Why should George W. Bush have been “angry” to learn in late 2007 of the unanimous judgment of all 16 U.S. intelligence agencies that Iran had stopped working on a nuclear weapon four years earlier? Seems to me he might have said “Hot Dog!” rather than curse under his breath.
Nowhere in his memoir, Decision Points, is Bush’s bizarre relationship to truth so manifest as when he describes his dismay at learning that the intelligence community had redeemed itself for its lies about Iraq by preparing an honest Estimate that stuck a rod in the wheels of the juggernaut rolling toward war with Iran.
Nowhere is Bush’s abiding conviction clearer, now as then, that his role as “decider” included the ability to create his own reality.
The Fawning Corporate Media (FCM) has missed that part of the book. And hundreds of Dallas “sheriffs,” assembled to protect the decorum at the Bush library groundbreaking last week, kept us hoi polloi well out of presidential earshot.
But someone should ask Bush why he was not relieved, rather than angered, to learn from a National Intelligence Estimate (NIE) that Iran had had no active nuclear weapons program since 2003. Also, one might ask why Bush thought Israel should have been “furious with the United States over the NIE.”
It seems likely that Bush actually dictated this part of the book himself. For, in setting down his reaction to the NIE on Iran, he confirmed the insight that Dr. Justin Frank, M.D., who teaches psychiatry at George Washington University Hospital, gave us veteran intelligence officers into how Bush comes at reality — or doesn’t.
“His pathology is a patchwork of false beliefs and incomplete information woven into what he asserts is the whole truth... He lies — not just to us, but to himself as well... What makes lying so easy for Bush is his contempt — for language, for law, and for anybody who dares question him.... So his words mean nothing. That is very important for people to understand.” [See Consortiumnews.com’s “Dangers of a Cornered Bush.”]
When the NIE on Iran came out in 2007, Bush may have pined for his sycophant-in-chief, former CIA Director George Tenet, who had shepherded the bogus Iraq-WMD analysis through the process in 2002 but had resigned in 2004 when his role in the deceptions had become obvious.
Tenet and his CIA cronies had been expert at preparing estimates-to-go — to go to war, that is. They had proved themselves worthy rivals of the other CIA, the Culinary Institute of America, in cooking intelligence for the White House menu.
On Iraq, they had distinguished themselves by their willingness to conjure up “intelligence” that Senate Intelligence Committee chair Jay Rockefeller described as “uncorroborated, unconfirmed, and nonexistent,” after a five-year review by his panel. (That finding was no news to any attentive observer, despite Herculean — and largely successful — efforts by the FCM to promote drinking the White House Kool-Aid.)
What is surprising in the case of Iran is the candor with which George W. Bush explains his chagrin at learning of the unanimous judgment of the intelligence community that Iran had not been working on a nuclear weapon since late 2003.
That was certainly not what the Israelis and their neoconservative allies in Washington had been telling the White House — and not what President Bush and Vice President Dick Cheney were dutifully proclaiming to the rest of us.
Bush lets it all hang out in Decision Points. He complains bitterly that the NIE “tied my hands on the military side.” He notes that the Estimate opened with this “eye-popping” finding of the intelligence community:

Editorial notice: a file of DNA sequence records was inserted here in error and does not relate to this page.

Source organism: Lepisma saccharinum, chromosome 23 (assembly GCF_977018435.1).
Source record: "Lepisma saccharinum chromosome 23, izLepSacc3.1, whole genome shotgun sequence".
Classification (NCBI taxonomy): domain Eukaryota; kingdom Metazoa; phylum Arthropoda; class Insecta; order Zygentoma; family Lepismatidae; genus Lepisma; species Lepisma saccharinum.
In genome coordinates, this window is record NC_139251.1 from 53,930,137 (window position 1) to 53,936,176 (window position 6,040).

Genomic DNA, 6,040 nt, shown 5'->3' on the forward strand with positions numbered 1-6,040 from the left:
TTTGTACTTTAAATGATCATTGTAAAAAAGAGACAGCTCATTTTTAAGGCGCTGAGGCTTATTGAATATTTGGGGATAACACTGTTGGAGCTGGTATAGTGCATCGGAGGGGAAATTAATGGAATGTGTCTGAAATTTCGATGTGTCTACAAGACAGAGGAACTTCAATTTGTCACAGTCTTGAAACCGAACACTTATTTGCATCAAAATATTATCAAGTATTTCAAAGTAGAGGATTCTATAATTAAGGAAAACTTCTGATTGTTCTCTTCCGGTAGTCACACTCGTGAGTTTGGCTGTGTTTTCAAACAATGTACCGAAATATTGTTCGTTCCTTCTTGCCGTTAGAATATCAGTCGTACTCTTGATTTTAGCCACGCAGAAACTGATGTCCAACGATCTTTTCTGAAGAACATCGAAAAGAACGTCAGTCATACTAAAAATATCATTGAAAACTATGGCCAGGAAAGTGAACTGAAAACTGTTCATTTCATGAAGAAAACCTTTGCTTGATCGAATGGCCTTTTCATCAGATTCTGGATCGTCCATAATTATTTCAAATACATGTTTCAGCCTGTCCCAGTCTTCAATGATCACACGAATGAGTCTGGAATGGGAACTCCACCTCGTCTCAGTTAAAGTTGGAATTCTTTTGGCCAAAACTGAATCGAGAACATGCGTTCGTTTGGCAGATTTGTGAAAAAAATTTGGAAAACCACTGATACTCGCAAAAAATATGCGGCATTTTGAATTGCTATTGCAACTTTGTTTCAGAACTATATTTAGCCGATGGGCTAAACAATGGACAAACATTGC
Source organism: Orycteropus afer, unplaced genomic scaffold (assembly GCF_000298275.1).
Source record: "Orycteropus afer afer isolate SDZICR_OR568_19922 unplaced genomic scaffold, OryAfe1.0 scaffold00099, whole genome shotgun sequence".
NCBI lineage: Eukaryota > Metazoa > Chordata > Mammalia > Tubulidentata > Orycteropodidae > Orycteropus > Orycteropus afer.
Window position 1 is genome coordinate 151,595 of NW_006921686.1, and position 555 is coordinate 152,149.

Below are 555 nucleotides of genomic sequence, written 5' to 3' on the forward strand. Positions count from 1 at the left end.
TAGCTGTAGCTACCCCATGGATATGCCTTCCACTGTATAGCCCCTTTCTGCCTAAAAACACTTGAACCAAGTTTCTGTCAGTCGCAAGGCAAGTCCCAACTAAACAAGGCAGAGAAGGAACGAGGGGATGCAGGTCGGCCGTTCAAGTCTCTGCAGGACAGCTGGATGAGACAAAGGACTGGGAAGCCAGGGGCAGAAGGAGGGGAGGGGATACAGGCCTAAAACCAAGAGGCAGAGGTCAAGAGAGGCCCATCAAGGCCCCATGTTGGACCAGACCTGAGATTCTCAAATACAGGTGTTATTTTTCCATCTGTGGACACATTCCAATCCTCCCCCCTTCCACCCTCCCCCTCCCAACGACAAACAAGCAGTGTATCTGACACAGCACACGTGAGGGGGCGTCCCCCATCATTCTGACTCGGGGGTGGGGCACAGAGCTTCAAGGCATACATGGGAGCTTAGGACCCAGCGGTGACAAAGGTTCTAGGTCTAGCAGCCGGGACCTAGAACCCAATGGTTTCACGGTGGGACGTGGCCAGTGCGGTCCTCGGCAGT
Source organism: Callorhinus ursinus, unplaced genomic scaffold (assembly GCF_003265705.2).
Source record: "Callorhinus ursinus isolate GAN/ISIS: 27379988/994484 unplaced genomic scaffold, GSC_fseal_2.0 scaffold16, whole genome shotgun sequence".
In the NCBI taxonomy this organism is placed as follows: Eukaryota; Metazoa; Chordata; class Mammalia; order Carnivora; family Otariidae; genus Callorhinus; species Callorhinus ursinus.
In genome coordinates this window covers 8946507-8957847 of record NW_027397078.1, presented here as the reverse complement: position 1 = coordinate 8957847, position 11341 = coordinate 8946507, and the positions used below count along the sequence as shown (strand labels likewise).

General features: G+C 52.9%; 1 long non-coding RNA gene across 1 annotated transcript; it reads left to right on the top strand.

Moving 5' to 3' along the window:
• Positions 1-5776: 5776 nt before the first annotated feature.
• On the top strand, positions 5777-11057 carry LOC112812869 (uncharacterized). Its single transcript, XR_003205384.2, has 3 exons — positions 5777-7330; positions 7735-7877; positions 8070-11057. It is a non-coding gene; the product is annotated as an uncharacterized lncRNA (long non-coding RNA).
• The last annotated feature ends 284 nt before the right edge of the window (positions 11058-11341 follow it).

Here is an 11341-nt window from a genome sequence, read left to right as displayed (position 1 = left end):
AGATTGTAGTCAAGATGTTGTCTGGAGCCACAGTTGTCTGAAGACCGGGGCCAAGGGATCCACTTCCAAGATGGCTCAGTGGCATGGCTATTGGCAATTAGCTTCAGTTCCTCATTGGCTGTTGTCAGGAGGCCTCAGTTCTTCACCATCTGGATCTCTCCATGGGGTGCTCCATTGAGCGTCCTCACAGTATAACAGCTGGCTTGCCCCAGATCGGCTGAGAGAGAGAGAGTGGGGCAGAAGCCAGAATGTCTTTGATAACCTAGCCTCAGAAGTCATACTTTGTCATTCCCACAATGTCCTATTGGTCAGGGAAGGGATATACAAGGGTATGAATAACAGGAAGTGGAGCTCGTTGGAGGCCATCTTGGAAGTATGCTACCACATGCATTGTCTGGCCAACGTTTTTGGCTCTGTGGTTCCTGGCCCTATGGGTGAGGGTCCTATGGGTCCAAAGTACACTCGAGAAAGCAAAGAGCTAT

“We judge with high confidence that in fall 2003, Tehran halted its nuclear weapons program.”
The former president adds that the “NIE’s conclusion was so stunning that I felt it would immediately leak to the press.” He writes that he authorized declassification of the key findings “so that we could shape the news stories with the facts.” Facts?
The mind boggles at the thought that Bush actually thought the White House, even with the usual help from an ever-obliging FCM, could put a positive spin on intelligence conclusions that let a meretricious cat out of the bag, that the Bush administration’s case for war against Iran was as flimsy as its bogus case for invading Iraq.
How painful it was to watch the contortions the hapless Stephen Hadley, national security adviser at the time, went through in trying to square a circle.
His task was the more difficult since, unlike the experience with the dishonestly edited/declassified version of what some refer to as the Whore of Babylon — the Oct. 1, 2002, NIE on WMD in Iraq, this time the managers of the Estimate made sure that the declassified version of the key judgments presented a faithful rendering of the main points in the classified Estimate.
A disappointed Bush writes, “The backlash was immediate. [Iranian President Mahmoud] Ahmadinejad hailed the NIE as a ‘great victory.’” Bush’s apparent “logic” here is to use the widespread disdain for Ahmadinejad to discredit the NIE through association, i.e. whatever Ahmadinejad praises must be false.
But can you blame Bush for his chagrin? Alas, the NIE had knocked out the props from under the anti-Iran propaganda machine, imported duty-free from Israel and tuned up by neoconservatives here at home.
How embarrassing. Here before the world were the key judgments of an NIE, the most authoritative genre of intelligence report, unanimously approved “with high confidence” by16 agencies and signed by the Director of National Intelligence, saying, in effect, that Bush and Cheney were lying about the “Iranian nuclear threat.”
It is inconceivable that as the drafting of the Estimate on Iran proceeded during 2007, that the intelligence community would have kept the White House in the dark about the emerging tenor of its conclusions.
And yet, just a month before the Estimate was issued, Bush was claiming that the threat from Iran could lead to “World War III.” [There is even new doubt about intelligence that the Iranians were working on a nuclear warhead before 2003. See Consortiumnews.com’s “Iranian Nuke Documents May Be Fake.”]